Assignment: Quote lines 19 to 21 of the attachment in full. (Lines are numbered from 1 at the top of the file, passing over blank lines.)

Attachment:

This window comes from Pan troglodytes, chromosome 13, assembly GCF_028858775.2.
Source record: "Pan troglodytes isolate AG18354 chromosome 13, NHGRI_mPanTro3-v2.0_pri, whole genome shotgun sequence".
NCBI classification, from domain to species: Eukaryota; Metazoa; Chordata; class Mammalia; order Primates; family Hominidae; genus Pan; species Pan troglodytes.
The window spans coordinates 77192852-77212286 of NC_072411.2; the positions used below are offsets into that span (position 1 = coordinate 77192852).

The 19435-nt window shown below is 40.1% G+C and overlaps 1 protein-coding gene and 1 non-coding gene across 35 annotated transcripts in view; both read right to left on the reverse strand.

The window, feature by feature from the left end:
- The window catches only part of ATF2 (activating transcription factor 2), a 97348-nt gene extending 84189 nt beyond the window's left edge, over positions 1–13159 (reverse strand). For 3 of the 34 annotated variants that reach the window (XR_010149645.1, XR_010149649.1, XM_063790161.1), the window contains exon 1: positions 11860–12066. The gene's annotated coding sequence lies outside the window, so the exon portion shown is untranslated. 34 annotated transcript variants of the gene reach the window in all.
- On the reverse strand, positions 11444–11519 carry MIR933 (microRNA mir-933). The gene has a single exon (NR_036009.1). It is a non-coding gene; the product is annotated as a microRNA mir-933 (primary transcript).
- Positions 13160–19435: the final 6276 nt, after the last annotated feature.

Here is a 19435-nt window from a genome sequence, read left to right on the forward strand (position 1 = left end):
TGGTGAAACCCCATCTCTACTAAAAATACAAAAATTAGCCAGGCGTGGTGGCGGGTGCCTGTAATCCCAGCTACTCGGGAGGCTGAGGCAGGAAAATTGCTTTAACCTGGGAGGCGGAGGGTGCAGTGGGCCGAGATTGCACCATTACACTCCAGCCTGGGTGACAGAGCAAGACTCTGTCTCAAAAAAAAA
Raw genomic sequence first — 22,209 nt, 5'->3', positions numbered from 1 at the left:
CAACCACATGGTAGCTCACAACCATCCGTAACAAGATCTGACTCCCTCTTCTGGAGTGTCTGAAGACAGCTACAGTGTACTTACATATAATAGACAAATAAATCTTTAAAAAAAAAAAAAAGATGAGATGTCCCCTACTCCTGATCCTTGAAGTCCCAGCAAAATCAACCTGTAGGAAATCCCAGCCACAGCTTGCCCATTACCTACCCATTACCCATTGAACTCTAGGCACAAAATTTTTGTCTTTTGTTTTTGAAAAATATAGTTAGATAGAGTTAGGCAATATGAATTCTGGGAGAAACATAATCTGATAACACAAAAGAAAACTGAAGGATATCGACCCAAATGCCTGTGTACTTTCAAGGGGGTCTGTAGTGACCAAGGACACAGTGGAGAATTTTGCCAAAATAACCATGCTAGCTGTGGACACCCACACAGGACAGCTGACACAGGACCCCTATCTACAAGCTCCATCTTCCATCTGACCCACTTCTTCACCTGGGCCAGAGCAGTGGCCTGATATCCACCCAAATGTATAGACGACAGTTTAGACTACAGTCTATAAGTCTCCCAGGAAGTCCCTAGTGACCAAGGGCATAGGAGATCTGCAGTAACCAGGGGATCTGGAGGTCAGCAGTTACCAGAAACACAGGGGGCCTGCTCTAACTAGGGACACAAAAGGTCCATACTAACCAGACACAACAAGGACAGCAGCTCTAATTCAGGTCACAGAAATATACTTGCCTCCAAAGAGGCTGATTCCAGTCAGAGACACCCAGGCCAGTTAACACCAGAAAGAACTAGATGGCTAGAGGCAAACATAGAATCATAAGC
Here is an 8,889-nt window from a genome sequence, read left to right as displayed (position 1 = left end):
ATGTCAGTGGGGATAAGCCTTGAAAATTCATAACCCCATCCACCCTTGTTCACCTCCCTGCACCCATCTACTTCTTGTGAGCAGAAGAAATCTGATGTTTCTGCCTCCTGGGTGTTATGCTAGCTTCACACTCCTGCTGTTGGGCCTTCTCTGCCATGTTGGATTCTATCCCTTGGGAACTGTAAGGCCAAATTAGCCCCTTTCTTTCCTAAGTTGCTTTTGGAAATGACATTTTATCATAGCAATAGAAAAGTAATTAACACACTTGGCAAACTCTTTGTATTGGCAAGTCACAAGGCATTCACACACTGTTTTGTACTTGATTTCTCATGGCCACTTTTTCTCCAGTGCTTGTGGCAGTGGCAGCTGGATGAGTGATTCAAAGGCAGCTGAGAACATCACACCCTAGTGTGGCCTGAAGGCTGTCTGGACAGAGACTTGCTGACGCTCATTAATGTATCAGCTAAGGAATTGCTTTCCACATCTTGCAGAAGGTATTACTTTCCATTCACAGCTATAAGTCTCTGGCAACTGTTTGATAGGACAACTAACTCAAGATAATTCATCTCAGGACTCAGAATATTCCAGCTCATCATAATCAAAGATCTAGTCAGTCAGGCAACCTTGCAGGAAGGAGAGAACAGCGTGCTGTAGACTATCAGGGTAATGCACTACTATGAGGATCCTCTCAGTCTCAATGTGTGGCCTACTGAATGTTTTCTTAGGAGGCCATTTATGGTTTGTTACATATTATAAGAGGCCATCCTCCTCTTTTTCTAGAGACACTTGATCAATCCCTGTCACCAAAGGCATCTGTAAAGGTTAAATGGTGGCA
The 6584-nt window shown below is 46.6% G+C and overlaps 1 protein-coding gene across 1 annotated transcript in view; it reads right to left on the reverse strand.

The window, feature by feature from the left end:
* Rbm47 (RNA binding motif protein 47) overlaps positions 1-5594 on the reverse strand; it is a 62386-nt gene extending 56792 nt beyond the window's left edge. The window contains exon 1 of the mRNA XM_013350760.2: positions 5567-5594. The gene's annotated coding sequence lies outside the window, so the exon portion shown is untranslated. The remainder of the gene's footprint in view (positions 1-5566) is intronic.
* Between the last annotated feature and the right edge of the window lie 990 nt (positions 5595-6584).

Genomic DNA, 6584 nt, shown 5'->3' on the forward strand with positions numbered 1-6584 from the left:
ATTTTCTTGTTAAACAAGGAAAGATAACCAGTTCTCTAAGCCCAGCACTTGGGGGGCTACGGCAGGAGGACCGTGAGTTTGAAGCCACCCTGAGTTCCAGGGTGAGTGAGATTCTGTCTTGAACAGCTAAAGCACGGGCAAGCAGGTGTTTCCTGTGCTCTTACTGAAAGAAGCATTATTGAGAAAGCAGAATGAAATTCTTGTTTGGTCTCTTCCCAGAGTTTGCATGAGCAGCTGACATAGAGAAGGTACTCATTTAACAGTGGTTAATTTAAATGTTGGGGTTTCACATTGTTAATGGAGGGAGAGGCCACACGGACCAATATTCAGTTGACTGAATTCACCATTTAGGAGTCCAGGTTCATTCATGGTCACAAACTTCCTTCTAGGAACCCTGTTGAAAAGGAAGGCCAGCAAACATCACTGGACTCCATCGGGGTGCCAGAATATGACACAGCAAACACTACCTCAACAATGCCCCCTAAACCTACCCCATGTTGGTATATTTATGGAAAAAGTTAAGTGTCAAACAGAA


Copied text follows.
* Between the last annotated feature and the right edge of the window lie 990 nt (positions 5595-6584).

Genomic DNA, 6584 nt, shown 5'->3' on the forward strand with positions numbered 1-6584 from the left:
ATTTTCTTGTTAAACAAGGAAAGATAACCAGTTCTCTAAGCCCAGCACTTGGGGGGCTACGGCAGGAGGACCGTGAGTTTGAAGCCACCCTGAGTTCCAGGGTGAGTGAGATTCTGTCTTGAACAGCTAAAGCACGGGCAAGCAGGTGTTTCCTGTGCTCTTACTGAAAGAAGCATTATTGAGAAAGCAGAATGAAATTCTTGTTTGGTCTCTTCCCAGAGTTTGCATGAGCAGCTGACATAGAGAAGGTACTCATTTAACAGTGGTTAATTTAAATGTTGGGGTTTCACATTGTTAATGGAGGGAGAGGCCACACGGACCAATATTCAGTTGACTGAATTCACCATTTAGGAGTCCAGGTTCATTCATGGTCACAAACTTCCTTCTAGGAACCCTGTTGAAAAGGAAGGCCAGCAAACATCACTGGACTCCATCGGGGTGCCAGAATATGACACAGCAAACACTACCTCAACAATGCCCCCTAAACCTACCCCATGTTGGTATATTTATGGAAAAAGTTAAGTGTCAAACAGAA